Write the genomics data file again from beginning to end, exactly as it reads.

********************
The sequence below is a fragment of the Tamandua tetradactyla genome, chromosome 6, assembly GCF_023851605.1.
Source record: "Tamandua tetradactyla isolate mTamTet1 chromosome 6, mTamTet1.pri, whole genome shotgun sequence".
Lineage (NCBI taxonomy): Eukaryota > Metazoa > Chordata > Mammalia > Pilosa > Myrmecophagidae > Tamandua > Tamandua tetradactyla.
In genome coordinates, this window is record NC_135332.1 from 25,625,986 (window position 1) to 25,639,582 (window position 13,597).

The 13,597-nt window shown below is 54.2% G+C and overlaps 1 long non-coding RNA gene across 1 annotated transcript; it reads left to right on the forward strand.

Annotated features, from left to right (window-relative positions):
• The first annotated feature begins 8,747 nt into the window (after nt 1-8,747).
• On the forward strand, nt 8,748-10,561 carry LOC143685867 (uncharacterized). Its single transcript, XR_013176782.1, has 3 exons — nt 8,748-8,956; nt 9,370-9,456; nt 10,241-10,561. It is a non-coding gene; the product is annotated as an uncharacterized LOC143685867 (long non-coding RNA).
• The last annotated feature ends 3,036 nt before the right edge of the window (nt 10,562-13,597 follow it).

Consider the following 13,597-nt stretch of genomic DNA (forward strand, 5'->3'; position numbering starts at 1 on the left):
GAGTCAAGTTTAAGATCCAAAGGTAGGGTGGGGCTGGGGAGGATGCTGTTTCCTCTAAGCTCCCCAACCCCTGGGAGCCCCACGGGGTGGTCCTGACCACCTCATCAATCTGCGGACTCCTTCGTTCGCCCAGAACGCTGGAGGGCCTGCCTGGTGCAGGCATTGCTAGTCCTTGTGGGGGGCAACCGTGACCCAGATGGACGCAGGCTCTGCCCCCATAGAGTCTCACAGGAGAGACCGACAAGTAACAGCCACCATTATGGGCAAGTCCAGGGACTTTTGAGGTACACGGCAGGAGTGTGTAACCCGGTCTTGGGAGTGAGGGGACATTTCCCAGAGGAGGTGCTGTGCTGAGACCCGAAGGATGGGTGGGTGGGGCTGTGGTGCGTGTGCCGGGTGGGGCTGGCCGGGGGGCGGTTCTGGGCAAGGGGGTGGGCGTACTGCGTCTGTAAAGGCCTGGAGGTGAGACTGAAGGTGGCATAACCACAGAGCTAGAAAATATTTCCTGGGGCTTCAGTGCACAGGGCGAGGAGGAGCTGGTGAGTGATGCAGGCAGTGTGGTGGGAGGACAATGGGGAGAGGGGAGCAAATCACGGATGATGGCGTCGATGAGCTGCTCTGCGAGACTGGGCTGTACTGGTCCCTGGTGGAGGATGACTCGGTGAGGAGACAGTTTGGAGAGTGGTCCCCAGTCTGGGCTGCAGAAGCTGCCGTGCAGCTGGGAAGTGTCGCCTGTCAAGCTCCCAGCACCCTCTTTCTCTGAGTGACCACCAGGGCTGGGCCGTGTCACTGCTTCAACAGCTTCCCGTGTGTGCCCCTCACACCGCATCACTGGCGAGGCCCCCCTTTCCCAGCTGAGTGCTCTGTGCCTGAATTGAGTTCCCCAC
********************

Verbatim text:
The sequence below is a fragment of the Tamandua tetradactyla genome, chromosome 6, assembly GCF_023851605.1.
Source record: "Tamandua tetradactyla isolate mTamTet1 chromosome 6, mTamTet1.pri, whole genome shotgun sequence".
Lineage (NCBI taxonomy): Eukaryota > Metazoa > Chordata > Mammalia > Pilosa > Myrmecophagidae > Tamandua > Tamandua tetradactyla.
In genome coordinates, this window is record NC_135332.1 from 25,625,986 (window position 1) to 25,639,582 (window position 13,597).

The 13,597-nt window shown below is 54.2% G+C and overlaps 1 long non-coding RNA gene across 1 annotated transcript; it reads left to right on the forward strand.

Annotated features, from left to right (window-relative positions):
• The first annotated feature begins 8,747 nt into the window (after nt 1-8,747).
• On the forward strand, nt 8,748-10,561 carry LOC143685867 (uncharacterized). Its single transcript, XR_013176782.1, has 3 exons — nt 8,748-8,956; nt 9,370-9,456; nt 10,241-10,561. It is a non-coding gene; the product is annotated as an uncharacterized LOC143685867 (long non-coding RNA).
• The last annotated feature ends 3,036 nt before the right edge of the window (nt 10,562-13,597 follow it).

Consider the following 13,597-nt stretch of genomic DNA (forward strand, 5'->3'; position numbering starts at 1 on the left):
GAGTCAAGTTTAAGATCCAAAGGTAGGGTGGGGCTGGGGAGGATGCTGTTTCCTCTAAGCTCCCCAACCCCTGGGAGCCCCACGGGGTGGTCCTGACCACCTCATCAATCTGCGGACTCCTTCGTTCGCCCAGAACGCTGGAGGGCCTGCCTGGTGCAGGCATTGCTAGTCCTTGTGGGGGGCAACCGTGACCCAGATGGACGCAGGCTCTGCCCCCATAGAGTCTCACAGGAGAGACCGACAAGTAACAGCCACCATTATGGGCAAGTCCAGGGACTTTTGAGGTACACGGCAGGAGTGTGTAACCCGGTCTTGGGAGTGAGGGGACATTTCCCAGAGGAGGTGCTGTGCTGAGACCCGAAGGATGGGTGGGTGGGGCTGTGGTGCGTGTGCCGGGTGGGGCTGGCCGGGGGGCGGTTCTGGGCAAGGGGGTGGGCGTACTGCGTCTGTAAAGGCCTGGAGGTGAGACTGAAGGTGGCATAACCACAGAGCTAGAAAATATTTCCTGGGGCTTCAGTGCACAGGGCGAGGAGGAGCTGGTGAGTGATGCAGGCAGTGTGGTGGGAGGACAATGGGGAGAGGGGAGCAAATCACGGATGATGGCGTCGATGAGCTGCTCTGCGAGACTGGGCTGTACTGGTCCCTGGTGGAGGATGACTCGGTGAGGAGACAGTTTGGAGAGTGGTCCCCAGTCTGGGCTGCAGAAGCTGCCGTGCAGCTGGGAAGTGTCGCCTGTCAAGCTCCCAGCACCCTCTTTCTCTGAGTGACCACCAGGGCTGGGCCGTGTCACTGCTTCAACAGCTTCCCGTGTGTGCCCCTCACACCGCATCACTGGCGAGGCCCCCCTTTCCCAGCTGAGTGCTCTGTGCCTGAATTGAGTTCCCCAC